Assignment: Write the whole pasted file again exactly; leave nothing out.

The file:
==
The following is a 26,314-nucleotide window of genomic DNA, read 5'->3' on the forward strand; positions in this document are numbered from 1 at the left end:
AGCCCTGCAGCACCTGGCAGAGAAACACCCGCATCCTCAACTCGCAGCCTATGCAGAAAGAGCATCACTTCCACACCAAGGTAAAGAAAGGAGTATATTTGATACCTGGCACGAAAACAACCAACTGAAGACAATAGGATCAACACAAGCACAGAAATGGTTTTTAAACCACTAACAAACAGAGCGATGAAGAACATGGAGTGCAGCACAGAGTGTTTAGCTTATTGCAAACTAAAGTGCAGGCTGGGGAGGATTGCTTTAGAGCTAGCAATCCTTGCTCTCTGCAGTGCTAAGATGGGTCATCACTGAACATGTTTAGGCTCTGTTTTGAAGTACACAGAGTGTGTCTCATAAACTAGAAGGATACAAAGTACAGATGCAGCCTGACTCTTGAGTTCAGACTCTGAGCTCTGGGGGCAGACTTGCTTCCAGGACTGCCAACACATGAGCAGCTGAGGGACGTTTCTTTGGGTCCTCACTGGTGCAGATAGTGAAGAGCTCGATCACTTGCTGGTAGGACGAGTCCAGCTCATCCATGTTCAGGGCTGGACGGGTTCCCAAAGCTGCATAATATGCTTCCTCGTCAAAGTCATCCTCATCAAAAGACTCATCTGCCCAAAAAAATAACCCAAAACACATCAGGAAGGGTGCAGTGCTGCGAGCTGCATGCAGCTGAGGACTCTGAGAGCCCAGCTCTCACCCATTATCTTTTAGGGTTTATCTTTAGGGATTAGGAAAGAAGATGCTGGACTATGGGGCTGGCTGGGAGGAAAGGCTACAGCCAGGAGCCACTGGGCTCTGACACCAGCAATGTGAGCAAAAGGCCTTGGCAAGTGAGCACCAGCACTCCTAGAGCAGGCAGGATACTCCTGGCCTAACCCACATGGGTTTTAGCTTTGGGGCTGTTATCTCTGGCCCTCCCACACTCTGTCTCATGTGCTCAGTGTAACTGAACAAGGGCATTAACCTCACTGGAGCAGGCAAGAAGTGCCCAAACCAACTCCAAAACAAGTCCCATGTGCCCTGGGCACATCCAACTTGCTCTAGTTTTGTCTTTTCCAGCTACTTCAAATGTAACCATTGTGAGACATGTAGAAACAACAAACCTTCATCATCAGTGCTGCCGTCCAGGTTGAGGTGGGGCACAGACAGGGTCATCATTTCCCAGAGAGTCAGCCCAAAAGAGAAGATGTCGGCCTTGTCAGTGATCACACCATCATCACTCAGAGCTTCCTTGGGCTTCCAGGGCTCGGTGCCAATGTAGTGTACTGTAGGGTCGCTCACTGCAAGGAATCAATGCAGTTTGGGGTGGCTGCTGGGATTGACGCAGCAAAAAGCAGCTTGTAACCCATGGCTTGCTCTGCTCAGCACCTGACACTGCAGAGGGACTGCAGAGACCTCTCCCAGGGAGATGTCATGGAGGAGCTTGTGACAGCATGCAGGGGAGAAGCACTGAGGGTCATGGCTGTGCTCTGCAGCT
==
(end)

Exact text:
The following is a 26,314-nucleotide window of genomic DNA, read 5'->3' on the forward strand; positions in this document are numbered from 1 at the left end:
AGCCCTGCAGCACCTGGCAGAGAAACACCCGCATCCTCAACTCGCAGCCTATGCAGAAAGAGCATCACTTCCACACCAAGGTAAAGAAAGGAGTATATTTGATACCTGGCACGAAAACAACCAACTGAAGACAATAGGATCAACACAAGCACAGAAATGGTTTTTAAACCACTAACAAACAGAGCGATGAAGAACATGGAGTGCAGCACAGAGTGTTTAGCTTATTGCAAACTAAAGTGCAGGCTGGGGAGGATTGCTTTAGAGCTAGCAATCCTTGCTCTCTGCAGTGCTAAGATGGGTCATCACTGAACATGTTTAGGCTCTGTTTTGAAGTACACAGAGTGTGTCTCATAAACTAGAAGGATACAAAGTACAGATGCAGCCTGACTCTTGAGTTCAGACTCTGAGCTCTGGGGGCAGACTTGCTTCCAGGACTGCCAACACATGAGCAGCTGAGGGACGTTTCTTTGGGTCCTCACTGGTGCAGATAGTGAAGAGCTCGATCACTTGCTGGTAGGACGAGTCCAGCTCATCCATGTTCAGGGCTGGACGGGTTCCCAAAGCTGCATAATATGCTTCCTCGTCAAAGTCATCCTCATCAAAAGACTCATCTGCCCAAAAAAATAACCCAAAACACATCAGGAAGGGTGCAGTGCTGCGAGCTGCATGCAGCTGAGGACTCTGAGAGCCCAGCTCTCACCCATTATCTTTTAGGGTTTATCTTTAGGGATTAGGAAAGAAGATGCTGGACTATGGGGCTGGCTGGGAGGAAAGGCTACAGCCAGGAGCCACTGGGCTCTGACACCAGCAATGTGAGCAAAAGGCCTTGGCAAGTGAGCACCAGCACTCCTAGAGCAGGCAGGATACTCCTGGCCTAACCCACATGGGTTTTAGCTTTGGGGCTGTTATCTCTGGCCCTCCCACACTCTGTCTCATGTGCTCAGTGTAACTGAACAAGGGCATTAACCTCACTGGAGCAGGCAAGAAGTGCCCAAACCAACTCCAAAACAAGTCCCATGTGCCCTGGGCACATCCAACTTGCTCTAGTTTTGTCTTTTCCAGCTACTTCAAATGTAACCATTGTGAGACATGTAGAAACAACAAACCTTCATCATCAGTGCTGCCGTCCAGGTTGAGGTGGGGCACAGACAGGGTCATCATTTCCCAGAGAGTCAGCCCAAAAGAGAAGATGTCGGCCTTGTCAGTGATCACACCATCATCACTCAGAGCTTCCTTGGGCTTCCAGGGCTCGGTGCCAATGTAGTGTACTGTAGGGTCGCTCACTGCAAGGAATCAATGCAGTTTGGGGTGGCTGCTGGGATTGACGCAGCAAAAAGCAGCTTGTAACCCATGGCTTGCTCTGCTCAGCACCTGACACTGCAGAGGGACTGCAGAGACCTCTCCCAGGGAGATGTCATGGAGGAGCTTGTGACAGCATGCAGGGGAGAAGCACTGAGGGTCATGGCTGTGCTCTGCAGCT